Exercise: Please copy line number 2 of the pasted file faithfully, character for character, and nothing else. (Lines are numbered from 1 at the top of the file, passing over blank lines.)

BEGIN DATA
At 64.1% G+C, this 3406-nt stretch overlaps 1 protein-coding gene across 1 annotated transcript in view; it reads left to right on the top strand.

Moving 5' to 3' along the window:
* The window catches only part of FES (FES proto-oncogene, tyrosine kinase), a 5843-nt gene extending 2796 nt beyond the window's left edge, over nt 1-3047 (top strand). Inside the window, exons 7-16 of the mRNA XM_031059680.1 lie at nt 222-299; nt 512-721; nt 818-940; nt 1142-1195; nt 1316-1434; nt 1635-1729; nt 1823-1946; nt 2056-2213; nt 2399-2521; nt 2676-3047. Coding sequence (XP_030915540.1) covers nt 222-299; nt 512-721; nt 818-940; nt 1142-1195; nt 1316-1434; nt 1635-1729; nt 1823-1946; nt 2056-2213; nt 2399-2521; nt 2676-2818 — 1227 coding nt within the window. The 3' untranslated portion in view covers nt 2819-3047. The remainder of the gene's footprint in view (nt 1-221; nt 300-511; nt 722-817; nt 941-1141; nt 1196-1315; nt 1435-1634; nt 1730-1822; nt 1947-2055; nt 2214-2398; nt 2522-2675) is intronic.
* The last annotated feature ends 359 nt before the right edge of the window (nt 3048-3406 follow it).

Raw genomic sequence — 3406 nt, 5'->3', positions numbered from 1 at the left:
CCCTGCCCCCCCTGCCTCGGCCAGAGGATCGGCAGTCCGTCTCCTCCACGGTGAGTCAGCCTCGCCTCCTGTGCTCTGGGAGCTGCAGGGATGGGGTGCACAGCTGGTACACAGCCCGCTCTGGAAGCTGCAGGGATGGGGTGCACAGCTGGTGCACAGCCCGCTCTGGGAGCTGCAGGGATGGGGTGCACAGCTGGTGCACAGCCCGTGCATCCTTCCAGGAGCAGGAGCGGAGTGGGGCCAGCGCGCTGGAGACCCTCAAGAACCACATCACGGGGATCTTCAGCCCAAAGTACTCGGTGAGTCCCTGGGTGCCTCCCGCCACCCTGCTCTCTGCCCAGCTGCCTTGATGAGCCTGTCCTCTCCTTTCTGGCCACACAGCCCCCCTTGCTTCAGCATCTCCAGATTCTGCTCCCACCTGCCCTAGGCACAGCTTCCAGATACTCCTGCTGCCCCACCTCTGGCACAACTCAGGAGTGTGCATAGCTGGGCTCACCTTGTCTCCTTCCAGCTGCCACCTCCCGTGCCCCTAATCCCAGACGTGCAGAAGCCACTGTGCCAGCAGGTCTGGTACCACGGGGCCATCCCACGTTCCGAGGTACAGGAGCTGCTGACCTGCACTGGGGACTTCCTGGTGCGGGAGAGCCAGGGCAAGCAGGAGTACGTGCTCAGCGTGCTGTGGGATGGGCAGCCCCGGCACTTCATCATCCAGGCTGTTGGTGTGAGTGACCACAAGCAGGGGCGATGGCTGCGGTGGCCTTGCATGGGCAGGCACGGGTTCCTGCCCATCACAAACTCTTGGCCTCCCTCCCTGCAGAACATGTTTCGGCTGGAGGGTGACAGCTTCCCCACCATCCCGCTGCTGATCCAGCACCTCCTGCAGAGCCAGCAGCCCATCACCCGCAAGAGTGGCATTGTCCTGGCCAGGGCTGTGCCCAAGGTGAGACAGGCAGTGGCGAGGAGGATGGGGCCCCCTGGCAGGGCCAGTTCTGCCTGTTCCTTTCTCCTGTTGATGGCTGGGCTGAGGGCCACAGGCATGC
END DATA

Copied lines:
Moving 5' to 3' along the window: